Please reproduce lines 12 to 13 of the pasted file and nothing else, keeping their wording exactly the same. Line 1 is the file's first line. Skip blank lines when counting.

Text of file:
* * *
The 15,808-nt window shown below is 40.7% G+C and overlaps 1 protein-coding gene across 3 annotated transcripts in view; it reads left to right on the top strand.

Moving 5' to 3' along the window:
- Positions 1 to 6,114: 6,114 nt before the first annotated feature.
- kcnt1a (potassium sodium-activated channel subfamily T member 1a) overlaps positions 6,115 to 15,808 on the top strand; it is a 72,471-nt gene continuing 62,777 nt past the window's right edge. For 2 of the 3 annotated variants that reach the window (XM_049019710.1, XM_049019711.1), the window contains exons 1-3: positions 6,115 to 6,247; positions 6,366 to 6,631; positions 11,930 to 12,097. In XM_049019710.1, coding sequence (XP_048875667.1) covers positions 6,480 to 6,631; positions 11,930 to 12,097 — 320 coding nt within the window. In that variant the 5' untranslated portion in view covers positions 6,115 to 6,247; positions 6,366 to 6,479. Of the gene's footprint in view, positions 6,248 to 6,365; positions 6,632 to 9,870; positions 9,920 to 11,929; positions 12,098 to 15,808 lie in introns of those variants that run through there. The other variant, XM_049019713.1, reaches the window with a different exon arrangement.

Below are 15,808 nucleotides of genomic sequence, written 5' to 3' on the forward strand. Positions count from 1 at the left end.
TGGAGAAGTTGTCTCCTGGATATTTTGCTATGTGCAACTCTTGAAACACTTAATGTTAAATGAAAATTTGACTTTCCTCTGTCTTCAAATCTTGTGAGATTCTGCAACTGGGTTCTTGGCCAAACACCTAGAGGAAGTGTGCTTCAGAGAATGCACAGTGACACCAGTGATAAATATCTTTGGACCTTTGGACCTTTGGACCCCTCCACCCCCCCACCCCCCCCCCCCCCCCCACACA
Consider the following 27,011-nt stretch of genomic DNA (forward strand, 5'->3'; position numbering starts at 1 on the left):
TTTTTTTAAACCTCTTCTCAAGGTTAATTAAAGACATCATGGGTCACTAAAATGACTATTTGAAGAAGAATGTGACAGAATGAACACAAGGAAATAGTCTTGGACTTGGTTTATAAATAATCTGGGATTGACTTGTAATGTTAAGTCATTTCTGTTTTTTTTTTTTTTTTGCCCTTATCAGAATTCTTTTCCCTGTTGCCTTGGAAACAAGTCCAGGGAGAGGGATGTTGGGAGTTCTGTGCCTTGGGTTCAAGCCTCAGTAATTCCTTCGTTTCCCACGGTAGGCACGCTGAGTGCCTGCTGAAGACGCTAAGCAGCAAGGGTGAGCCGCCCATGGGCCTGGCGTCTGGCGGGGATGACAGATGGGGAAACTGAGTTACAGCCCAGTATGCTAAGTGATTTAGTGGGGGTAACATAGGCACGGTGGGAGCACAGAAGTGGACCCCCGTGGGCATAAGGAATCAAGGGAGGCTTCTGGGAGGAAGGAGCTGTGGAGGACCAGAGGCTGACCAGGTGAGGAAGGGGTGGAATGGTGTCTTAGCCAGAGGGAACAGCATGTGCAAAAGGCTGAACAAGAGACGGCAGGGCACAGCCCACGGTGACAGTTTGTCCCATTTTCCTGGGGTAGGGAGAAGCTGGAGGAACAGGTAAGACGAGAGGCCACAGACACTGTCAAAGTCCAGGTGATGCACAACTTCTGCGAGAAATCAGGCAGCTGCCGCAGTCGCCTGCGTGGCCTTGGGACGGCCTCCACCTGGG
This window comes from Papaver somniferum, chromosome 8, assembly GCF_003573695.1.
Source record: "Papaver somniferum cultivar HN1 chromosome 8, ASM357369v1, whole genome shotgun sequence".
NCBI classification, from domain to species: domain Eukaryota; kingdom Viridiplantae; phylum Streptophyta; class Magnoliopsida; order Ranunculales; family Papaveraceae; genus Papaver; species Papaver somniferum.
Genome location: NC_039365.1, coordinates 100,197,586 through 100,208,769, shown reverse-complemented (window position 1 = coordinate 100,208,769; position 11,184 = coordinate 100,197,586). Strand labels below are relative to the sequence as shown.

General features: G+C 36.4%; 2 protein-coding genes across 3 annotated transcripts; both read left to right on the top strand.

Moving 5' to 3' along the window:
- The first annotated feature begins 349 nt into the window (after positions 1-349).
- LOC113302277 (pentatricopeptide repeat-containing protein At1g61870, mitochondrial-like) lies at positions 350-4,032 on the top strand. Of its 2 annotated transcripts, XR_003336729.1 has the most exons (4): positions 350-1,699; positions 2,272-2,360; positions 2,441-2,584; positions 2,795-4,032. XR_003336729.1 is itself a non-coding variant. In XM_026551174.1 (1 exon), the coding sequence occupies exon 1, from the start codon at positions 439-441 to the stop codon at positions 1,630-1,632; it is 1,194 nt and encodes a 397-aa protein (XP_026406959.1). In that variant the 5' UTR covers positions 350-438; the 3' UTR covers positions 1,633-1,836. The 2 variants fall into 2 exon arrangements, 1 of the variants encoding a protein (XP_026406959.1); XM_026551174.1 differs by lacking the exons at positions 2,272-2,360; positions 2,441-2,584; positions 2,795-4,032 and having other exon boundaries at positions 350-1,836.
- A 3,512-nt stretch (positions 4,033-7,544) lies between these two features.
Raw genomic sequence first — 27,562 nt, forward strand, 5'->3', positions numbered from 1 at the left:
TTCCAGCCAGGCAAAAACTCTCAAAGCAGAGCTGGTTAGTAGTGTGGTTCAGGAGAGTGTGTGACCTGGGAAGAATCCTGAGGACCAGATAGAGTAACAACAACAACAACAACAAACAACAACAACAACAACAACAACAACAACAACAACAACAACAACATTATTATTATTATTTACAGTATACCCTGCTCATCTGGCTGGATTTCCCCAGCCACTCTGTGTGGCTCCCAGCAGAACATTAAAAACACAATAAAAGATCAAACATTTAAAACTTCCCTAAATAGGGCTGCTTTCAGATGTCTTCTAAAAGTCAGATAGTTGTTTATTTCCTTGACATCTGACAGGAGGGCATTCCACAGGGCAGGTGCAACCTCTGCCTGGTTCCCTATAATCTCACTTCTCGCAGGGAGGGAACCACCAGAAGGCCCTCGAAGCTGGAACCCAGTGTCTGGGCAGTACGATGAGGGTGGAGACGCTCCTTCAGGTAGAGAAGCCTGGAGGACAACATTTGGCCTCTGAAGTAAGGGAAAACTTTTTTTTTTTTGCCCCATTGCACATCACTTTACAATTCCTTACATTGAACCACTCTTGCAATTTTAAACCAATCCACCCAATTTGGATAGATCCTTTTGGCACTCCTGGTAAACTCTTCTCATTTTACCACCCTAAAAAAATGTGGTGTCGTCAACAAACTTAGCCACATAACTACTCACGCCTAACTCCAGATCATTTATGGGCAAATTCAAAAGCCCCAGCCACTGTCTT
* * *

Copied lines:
Genome location: NC_039365.1, coordinates 100,197,586 through 100,208,769, shown reverse-complemented (window position 1 = coordinate 100,208,769; position 11,184 = coordinate 100,197,586). Strand labels below are relative to the sequence as shown.

General features: G+C 36.4%; 2 protein-coding genes across 3 annotated transcripts; both read left to right on the top strand.